On this page you can find quotes about history and a few other things.
The months and days are the travellers of eternity. The years that come and go are also voyagers.
— Matsuo Basho
The past is prophetic in that it asserts loudly that wars are poor chisels for carving out peaceful tomorrows. One day we must come to see that peace is not merely a distant goal that we seek, but a means by which we arrive at that goal. We must pursue peaceful ends through peaceful means. How much longer must we play at deadly war games before we heed the plaintive pleas of the unnumbered dead and maimed of past wars?
— Martin Luther King Jr.
I am afflicted with the power of thought, which is a heavy curse. The less a person thinks and inquires regarding the why and the wherefore and the justice of things, when dragging along through life, the happier it is for him, and doubly, trebly so, for her.
— Miles Franklin
The deepest definition of youth is life as yet untouched by tragedy.
— Alfred North Whitehead
Women ought to have representatives, instead of being arbitrarily governed without any direct share allowed them in the deliberations of government.
— Mary Wollstonecraft
Happiness, whether in business or private life, leaves very little trace in history.
— Fernand Braudel
Those who expect moments of change to be comfortable and free of conflict have not learned their history.
— Joan Wallach Scott
Everything that explains the world has in fact explained a world that does not exist, a world in which men are at the centre of the human enterprise and women are at the margin ‘helping’ them. Such a world does not exist — never has.
— Gerda Lerner
It was the best of times, it was the worst of times, it was the age of wisdom, it was the age of foolishness, it was the epoch of belief, it was the epoch of incredulity, it was the season of light, it was the season of darkness, it was the spring of hope, it was the winter of despair.
― Charles Dickens
Justice and judgement lie often a world apart.
— Emmeline Pankhurst
I am seeking to rescue the poor stockinger, the Luddite cropper, the “obsolete” hand-loom weaver, the “utopian” artisan, and even the deluded follower of Joanna Southcott, from the enormous condescension of posterity. Their crafts and traditions may have been dying. Their hostility to the new industrialism may have been backward-looking. Their communitarian ideals may have been fantasies. Their insurrectionary conspiracies may have been foolhardy. But they lived through these times of acute social disturbance, and we did not. Their aspirations were valid in terms of their own experience; and if they were casualties of history, they remain, condemned in their own lives, as casualties.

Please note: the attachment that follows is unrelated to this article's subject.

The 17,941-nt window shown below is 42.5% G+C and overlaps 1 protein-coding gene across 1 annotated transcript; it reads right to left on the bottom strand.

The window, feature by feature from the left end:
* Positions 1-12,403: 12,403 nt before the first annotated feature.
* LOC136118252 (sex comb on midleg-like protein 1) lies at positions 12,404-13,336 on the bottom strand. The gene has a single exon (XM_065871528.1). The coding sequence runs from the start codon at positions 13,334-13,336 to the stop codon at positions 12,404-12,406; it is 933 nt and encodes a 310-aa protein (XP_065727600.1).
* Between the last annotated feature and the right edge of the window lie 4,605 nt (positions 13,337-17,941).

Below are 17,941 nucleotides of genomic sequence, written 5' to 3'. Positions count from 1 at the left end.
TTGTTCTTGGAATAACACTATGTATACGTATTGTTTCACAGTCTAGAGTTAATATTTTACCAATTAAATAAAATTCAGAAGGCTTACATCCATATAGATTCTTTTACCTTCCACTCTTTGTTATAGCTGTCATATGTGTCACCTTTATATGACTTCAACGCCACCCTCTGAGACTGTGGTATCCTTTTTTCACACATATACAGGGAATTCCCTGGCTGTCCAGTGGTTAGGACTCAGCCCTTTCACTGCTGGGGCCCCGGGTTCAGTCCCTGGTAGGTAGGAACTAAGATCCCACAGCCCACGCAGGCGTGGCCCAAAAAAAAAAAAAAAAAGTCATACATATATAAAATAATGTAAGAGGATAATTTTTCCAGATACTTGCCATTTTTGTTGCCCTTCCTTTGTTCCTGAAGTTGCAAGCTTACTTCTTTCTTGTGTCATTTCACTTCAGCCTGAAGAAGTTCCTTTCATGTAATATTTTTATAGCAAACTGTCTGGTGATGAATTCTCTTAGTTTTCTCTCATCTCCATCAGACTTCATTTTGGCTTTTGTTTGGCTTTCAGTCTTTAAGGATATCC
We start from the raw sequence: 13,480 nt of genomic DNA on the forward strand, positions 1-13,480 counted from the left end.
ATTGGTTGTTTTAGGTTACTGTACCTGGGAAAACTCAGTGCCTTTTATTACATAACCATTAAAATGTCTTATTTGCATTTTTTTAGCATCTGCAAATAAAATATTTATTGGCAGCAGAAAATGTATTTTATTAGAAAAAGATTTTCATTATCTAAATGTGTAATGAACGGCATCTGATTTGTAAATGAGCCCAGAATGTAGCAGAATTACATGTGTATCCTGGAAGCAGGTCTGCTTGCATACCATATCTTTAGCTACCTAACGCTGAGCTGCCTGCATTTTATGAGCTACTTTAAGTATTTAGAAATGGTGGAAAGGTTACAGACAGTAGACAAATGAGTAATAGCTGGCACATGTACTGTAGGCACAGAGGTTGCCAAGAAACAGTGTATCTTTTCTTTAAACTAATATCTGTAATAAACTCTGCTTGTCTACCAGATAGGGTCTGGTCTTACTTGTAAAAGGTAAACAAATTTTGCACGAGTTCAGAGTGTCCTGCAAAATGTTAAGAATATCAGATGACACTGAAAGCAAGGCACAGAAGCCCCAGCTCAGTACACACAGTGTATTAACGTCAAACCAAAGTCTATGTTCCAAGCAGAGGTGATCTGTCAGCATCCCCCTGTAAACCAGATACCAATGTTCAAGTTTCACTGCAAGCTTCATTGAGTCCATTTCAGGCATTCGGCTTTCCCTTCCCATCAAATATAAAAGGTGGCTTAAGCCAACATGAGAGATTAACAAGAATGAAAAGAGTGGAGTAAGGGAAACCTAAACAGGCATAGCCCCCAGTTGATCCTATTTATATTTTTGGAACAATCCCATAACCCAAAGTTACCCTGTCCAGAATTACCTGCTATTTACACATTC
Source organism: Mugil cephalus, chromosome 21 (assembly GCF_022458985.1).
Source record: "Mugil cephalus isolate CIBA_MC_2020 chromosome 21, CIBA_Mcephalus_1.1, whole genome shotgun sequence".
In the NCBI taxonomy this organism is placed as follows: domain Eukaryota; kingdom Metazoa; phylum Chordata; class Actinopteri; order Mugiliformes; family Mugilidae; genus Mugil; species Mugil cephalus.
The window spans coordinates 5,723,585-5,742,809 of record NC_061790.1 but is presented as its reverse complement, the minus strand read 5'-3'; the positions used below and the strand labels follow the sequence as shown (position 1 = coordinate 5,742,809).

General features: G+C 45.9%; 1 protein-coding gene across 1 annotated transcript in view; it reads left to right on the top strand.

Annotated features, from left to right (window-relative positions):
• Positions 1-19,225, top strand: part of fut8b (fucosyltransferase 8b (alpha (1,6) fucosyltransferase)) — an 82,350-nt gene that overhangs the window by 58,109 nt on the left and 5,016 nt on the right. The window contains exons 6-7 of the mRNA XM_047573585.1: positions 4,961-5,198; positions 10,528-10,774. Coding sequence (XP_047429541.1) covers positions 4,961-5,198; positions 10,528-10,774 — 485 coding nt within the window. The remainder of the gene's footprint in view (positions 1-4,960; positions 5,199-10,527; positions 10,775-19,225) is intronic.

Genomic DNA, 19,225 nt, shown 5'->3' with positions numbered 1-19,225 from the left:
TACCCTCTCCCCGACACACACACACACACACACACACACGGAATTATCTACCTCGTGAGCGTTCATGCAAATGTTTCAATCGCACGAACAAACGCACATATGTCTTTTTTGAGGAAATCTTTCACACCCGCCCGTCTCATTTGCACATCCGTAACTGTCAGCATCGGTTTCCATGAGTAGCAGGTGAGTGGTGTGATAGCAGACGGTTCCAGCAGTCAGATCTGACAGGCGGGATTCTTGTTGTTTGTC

― E.P. Thompson
If people bring so much courage to this world the world has to kill them to break them, so of course it kills them. The world breaks every one and afterward many are strong at the broken places. But those that will not break it kills. It kills the very good and the very gentle and the very brave impartially. If you are none of these you can be sure it will kill you too but there will be no special hurry.
― Ernest Hemingway
The law of unintended consequences is the only real law of history.
— Niall Ferguson
Love looks not with the eyes, but with the mind, And therefore is winged Cupid painted blind.
― William Shakespeare
This is what really happened, reported by a free press to a free people. It is the raw material of history; it is the story of our own times.
— Henry Steel Commager
To be fond of dancing was a certain step towards falling in love
― Jane Austen
History is a conversation and sometimes a shouting match between present and past, though often the voices we most want to hear are barely audible.
— Laurel Thatcher Ulrich
Whoever undertakes to set himself up as a judge of Truth and Knowledge is shipwrecked by the laughter of the gods.
But though kind Time may many joys renew,
There is one greatest joy I shall not know
Again, because my heart for loss of You
Was broken, long ago.
— Vera Brittain
If one could make alive again for other people some cobwebbed skein of old dead intrigues and breathe breath and character into dead names and stiff portraits. That is history to me!